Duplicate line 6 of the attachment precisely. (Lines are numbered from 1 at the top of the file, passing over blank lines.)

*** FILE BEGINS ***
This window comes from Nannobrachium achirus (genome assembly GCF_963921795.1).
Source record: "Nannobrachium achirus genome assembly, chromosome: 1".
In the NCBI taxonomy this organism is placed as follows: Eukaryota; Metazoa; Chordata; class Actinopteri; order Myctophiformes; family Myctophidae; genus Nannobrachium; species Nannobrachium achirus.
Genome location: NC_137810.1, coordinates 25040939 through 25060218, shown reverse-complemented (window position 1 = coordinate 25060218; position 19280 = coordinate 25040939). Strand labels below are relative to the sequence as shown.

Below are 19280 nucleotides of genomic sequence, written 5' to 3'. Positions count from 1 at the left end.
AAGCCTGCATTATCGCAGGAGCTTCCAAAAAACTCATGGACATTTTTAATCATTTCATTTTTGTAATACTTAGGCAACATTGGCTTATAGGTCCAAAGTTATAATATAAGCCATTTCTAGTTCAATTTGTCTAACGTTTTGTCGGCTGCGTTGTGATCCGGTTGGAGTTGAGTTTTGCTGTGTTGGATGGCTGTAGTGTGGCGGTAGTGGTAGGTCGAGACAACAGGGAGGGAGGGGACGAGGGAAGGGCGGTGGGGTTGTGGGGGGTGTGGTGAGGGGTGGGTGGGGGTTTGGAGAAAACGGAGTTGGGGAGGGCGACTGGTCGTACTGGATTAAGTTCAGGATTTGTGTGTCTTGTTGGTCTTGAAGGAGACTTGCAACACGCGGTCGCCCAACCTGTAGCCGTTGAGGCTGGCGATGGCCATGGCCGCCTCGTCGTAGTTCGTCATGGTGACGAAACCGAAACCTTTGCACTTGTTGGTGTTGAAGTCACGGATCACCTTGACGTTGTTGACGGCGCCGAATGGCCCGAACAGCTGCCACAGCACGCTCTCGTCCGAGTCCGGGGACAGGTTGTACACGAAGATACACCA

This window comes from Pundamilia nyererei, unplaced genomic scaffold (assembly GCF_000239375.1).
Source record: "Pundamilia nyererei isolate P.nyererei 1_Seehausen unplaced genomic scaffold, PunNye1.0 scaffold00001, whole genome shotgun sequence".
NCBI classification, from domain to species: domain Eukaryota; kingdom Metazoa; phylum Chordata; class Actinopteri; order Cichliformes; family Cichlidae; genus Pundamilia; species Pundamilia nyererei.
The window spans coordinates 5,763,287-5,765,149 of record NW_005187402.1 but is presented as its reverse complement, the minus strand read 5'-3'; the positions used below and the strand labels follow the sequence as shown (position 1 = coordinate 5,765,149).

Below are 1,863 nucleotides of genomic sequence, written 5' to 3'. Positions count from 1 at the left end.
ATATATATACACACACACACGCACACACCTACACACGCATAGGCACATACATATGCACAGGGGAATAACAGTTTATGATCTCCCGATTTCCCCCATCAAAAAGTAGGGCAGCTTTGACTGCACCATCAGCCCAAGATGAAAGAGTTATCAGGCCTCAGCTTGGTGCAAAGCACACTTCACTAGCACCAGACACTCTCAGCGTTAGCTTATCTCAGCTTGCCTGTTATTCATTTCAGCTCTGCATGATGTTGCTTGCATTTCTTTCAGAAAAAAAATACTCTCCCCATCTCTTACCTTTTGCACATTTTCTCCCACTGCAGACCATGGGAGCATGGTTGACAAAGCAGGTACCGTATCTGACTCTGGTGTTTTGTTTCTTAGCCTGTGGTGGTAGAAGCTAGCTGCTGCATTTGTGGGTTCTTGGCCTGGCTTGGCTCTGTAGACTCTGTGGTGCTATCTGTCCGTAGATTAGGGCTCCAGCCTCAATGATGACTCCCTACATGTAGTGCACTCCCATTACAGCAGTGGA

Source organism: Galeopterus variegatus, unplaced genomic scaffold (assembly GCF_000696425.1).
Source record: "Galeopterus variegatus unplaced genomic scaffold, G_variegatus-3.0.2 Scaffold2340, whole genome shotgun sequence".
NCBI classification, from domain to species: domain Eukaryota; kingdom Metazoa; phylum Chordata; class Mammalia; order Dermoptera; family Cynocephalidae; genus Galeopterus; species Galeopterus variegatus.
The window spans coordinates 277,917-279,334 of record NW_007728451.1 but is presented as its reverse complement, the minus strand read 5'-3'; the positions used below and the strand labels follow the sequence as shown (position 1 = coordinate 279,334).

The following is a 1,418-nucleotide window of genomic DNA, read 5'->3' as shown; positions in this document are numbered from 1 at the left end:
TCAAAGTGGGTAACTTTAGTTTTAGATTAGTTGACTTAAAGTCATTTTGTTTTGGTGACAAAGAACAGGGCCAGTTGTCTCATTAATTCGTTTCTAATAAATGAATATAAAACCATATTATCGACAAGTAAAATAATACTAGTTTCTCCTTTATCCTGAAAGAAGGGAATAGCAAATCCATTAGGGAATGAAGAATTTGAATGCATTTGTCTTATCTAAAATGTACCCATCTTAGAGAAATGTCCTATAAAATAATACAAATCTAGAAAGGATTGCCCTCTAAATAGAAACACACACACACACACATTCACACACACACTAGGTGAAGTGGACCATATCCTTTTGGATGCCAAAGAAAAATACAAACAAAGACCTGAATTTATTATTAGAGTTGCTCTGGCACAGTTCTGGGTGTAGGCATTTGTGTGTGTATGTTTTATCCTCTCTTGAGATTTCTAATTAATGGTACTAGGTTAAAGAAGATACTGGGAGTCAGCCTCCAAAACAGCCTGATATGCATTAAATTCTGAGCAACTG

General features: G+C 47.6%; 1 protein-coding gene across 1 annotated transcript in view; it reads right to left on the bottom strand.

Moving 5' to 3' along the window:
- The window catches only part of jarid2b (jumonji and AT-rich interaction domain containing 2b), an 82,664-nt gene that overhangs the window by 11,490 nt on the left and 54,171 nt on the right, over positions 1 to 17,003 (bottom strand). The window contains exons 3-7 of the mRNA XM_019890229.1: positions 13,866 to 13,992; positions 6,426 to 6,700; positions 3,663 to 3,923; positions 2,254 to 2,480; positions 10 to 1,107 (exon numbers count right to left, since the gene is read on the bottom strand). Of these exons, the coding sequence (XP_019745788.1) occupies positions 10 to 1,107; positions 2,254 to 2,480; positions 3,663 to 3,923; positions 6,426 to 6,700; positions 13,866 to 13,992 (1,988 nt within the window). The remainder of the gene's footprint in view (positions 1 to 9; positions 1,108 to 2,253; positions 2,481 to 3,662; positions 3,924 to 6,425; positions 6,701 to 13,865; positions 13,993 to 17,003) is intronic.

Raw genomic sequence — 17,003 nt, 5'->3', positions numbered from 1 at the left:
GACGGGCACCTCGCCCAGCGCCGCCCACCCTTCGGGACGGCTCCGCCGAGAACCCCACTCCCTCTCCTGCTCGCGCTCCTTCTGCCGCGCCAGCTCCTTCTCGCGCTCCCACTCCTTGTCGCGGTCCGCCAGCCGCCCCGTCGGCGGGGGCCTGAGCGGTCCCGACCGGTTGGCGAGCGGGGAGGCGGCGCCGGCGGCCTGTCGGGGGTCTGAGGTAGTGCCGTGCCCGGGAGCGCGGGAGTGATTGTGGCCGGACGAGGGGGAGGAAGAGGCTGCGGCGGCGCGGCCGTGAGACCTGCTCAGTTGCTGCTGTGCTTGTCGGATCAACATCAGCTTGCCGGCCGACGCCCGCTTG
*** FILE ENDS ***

AAGCCTGCATTATCGCAGGAGCTTCCAAAAAACTCATGGACATTTTTAATCATTTCATTTTTGTAATACTTAGGCAACATTGGCTTATAGGTCCAAAGTTATAATATAAGCCATTTCTAGTTCAATTTGTCTAACGTTTTGTCGGCTGCGTTGTGATCCGGTTGGAGTTGAGTTTTGCTGTGTTGGATGGCTGTAGTGTGGCGGTAGTGGTAGGTCGAGACAACAGGGAGGGAGGGGACGAGGGAAGGGCGGTGGGGTTGTGGGGGGTGTGGTGAGGGGTGGGTGGGGGTTTGGAGAAAACGGAGTTGGGGAGGGCGACTGGTCGTACTGGATTAAGTTCAGGATTTGTGTGTCTTGTTGGTCTTGAAGGAGACTTGCAACACGCGGTCGCCCAACCTGTAGCCGTTGAGGCTGGCGATGGCCATGGCCGCCTCGTCGTAGTTCGTCATGGTGACGAAACCGAAACCTTTGCACTTGTTGGTGTTGAAGTCACGGATCACCTTGACGTTGTTGACGGCGCCGAATGGCCCGAACAGCTGCCACAGCACGCTCTCGTCCGAGTCCGGGGACAGGTTGTACACGAAGATACACCA